At Jam Creative Studios we specialise in the creation of immersive digital visitor experiences using augmented reality (AR), virtual reality (VR) and mixed reality (MR).
Many of the experiences we create are in rural areas, among them castles, ancient ruins and National parks. Invariably, very few of them are connected. All too often the main barrier to use of tourism apps and experiences is lack of connectivity and it’s a constant source of frustration, for both app users and developers.
We have spent many years creating digital experiences that require no connectivity so that we can ensure a seamless and uninterrupted visitor experience. It comes with some drawbacks – content must be heavily optimised in order to avoid the creation of large, unwieldy apps or users having to download additional bundles, but until now the pros of offline apps have far outweighed the cons.
So when we were approached to partner with the 5G Wales Unlocked team we were really keen to see whether 5G infrastructure really could unlock greater possibilities for immersive and engaging visitor experiences in our rural heritage sites.
Off we trooped to Raglan Castle to discover the stories it has to tell and how we could use 5G connectivity to tell them in the most engaging way. Once the most opulent of non-Royal residences, Raglan has been a statement of wealth and status on a magnificent scale. Deliberately destroyed by Parliamentary forces during the Civil War, its still an incredible heritage site today, but the first question many visitors ask is ‘what was it like in its heyday?’
“We were really keen to see whether 5G infrastructure really could unlock greater possibilities for immersive and engaging visitor experiences in our rural heritage sites. ”
Recreating the castle digitally with augmented reality seemed like an obvious place to start; it would allow us to challenge the connectivity question by developing cloud anchor technology to accurately scale and place the 3D model we created directly onto the ruin. But how could we ground the experience in the history of the castle and make it more fun and engaging for family audiences? Cue the 1646 siege of Raglan castle. For phase one of the project we’ve created an AR siege of Raglan game, where players can place a virtual cannon on the ground in front of them, then aim and fire it at the great tower and castle walls to prompt surrender from the Royalist troops defending from within. Players will need to keep moving to avoid being hit by Royalist cannon fire and will be able to score additional points if they can hit the cannons high up on the battlements.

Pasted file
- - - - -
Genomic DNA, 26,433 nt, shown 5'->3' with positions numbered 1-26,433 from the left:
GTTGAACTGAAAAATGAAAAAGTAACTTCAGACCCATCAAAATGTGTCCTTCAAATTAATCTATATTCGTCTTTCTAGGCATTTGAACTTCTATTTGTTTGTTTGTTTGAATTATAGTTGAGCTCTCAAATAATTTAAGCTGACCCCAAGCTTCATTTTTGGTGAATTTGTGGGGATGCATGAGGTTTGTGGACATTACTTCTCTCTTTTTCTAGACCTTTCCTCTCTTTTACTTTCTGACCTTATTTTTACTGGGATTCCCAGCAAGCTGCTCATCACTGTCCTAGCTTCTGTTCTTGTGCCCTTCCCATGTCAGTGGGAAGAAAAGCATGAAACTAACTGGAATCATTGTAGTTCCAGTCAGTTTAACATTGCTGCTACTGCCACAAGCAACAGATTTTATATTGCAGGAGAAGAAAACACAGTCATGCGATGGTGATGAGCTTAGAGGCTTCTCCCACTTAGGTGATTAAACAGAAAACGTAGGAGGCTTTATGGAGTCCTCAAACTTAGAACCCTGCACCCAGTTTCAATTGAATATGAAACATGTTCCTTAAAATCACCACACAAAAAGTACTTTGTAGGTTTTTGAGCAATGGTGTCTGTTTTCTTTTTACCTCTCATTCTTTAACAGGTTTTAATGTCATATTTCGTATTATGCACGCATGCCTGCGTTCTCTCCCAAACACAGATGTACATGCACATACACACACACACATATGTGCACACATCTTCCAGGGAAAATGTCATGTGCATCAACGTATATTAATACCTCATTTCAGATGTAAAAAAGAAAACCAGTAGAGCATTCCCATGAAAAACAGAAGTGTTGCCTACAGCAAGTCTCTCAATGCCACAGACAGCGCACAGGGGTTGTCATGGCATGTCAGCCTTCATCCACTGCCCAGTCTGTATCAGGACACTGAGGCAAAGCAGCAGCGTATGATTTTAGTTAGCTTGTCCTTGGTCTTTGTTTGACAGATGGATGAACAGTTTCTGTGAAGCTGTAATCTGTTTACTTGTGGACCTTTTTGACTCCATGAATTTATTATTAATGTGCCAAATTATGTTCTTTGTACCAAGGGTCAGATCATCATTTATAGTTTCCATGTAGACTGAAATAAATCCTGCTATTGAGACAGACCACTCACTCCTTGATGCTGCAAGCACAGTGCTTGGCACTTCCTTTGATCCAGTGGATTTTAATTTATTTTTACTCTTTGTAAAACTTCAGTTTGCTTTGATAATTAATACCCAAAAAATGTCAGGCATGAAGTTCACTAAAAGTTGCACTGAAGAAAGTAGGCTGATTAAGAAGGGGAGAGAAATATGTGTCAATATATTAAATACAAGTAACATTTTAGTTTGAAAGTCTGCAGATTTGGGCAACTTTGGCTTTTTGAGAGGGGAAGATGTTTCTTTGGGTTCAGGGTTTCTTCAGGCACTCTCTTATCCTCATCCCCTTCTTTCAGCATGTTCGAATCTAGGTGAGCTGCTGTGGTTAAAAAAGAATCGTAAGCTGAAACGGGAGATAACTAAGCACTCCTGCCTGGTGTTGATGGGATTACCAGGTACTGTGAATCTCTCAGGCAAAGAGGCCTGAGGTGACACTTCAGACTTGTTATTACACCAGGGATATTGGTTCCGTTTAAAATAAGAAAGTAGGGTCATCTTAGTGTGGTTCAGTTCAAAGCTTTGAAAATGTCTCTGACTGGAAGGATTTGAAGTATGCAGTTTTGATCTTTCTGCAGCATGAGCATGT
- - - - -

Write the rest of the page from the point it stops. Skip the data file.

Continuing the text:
But what of the rest of the Castle’s stories and how to bring them to life?
Henry Somerset, the first Marquis of Worcester and Raglan’s owner through the civil war, was a strong supporter of King Charles I; In fact, he paid for many of the Kings troops. Following defeat at Naseby in 1645, Charles retreated to Raglan to spend time with the Somersets and is said to have played bowls on the bowling green. For phase two we’re in the process or recreating an AR version of that game of bowls, enabling visitors to walk around a cast of characters and potentially join in the game.
With a project exploring the very latest the technology can offer, it was a happy coincidence to discover that one of Raglan’s owners was an inventor, fascinated by new advances in science and engineering himself. In 1663 Edward Somerset, the Second Marquis of Worcester published ‘A century of Inventions and Scantlings’, a tiny book with big ambitions. It offers an insight into an inquisitive mind at a time when ideas of science and engineering were beginning to take off. While many of Edward’s musings are frankly bonkers, some of them offer a glimmer of things to come, in fact, he is credited with inventing the first steam engine. The existing heritage interpretation at Raglan Castle already highlights ‘Edward the Inventor’ as a key character in Raglan’s story and several ‘crazy inventions’ are sequestered around the castle with a trail encouraging visitors to work out which of the seven had actually been one of Edward’s ideas.
We’re planning to build on this with AR castle quests that will encourage visitors to find and collect virtual, period, household objects which they can use to build their own virtual invention and hopefully reveal more virtual recreations of how the castle once looked. We’re hoping that these recreations can help form the basis for content for the immersive classroom project.
We’re excited to partner with Wales 5G Unlocked to see how 5G technology can enable us bring more innovation and interactivity to our rural tourism destinations. Watch this space for future developments.